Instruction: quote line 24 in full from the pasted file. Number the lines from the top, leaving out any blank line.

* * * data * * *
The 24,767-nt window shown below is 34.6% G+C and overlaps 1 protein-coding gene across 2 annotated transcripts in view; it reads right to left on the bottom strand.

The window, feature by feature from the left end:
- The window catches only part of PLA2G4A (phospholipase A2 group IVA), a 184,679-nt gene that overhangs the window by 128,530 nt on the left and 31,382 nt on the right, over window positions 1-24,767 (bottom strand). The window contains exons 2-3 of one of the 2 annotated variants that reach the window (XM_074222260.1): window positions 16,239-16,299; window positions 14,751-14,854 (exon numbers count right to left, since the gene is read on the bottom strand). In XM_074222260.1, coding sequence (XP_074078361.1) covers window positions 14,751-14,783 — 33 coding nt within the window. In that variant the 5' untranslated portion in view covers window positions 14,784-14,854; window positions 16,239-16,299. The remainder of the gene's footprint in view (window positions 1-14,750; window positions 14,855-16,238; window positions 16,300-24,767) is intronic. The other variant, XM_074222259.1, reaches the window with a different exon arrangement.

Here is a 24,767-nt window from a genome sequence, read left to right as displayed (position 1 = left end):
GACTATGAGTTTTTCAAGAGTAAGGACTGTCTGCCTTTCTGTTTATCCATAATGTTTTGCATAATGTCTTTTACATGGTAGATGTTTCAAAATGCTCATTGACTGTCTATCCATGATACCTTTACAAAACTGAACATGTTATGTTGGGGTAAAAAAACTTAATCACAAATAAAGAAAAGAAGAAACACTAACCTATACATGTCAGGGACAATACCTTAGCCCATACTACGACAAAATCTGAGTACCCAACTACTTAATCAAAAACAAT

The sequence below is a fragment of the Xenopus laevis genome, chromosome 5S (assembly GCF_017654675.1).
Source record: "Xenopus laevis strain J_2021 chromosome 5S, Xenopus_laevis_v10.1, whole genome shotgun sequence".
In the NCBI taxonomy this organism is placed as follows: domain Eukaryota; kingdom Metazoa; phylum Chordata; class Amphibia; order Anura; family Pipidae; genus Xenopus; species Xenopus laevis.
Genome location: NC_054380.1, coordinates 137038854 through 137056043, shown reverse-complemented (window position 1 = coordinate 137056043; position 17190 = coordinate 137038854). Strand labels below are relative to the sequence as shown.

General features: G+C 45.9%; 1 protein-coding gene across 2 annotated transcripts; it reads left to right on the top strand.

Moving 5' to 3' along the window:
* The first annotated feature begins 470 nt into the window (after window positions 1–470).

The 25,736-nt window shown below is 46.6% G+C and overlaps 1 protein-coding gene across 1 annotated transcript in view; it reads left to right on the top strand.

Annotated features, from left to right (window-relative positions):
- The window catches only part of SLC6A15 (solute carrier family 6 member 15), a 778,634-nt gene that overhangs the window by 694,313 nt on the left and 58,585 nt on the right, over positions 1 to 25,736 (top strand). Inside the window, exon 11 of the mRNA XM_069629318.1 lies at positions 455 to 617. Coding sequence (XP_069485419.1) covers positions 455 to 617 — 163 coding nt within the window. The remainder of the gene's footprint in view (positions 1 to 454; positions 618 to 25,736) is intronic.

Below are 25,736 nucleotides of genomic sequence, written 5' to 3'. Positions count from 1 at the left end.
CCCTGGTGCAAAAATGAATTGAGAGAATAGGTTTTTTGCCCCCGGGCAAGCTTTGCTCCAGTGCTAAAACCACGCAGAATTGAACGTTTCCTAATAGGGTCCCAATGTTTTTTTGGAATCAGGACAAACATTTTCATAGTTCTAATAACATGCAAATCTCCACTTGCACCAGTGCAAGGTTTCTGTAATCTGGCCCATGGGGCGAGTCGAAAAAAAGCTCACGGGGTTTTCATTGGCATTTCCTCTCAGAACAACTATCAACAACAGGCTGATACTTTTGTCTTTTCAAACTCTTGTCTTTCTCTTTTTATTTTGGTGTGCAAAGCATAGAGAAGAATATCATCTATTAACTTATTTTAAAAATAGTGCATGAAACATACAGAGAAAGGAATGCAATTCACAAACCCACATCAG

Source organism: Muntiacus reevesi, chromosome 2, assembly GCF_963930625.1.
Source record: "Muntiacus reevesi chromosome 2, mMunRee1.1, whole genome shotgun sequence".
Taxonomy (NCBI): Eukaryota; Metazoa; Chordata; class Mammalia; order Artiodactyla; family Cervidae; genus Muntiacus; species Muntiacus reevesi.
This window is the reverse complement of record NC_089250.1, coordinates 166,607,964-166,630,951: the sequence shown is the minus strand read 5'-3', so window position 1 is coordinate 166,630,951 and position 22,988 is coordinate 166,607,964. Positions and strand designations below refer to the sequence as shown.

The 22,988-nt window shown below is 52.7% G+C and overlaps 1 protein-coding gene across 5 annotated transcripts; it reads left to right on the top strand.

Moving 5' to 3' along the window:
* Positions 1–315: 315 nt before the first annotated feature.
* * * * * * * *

* Positions 1–315: 315 nt before the first annotated feature.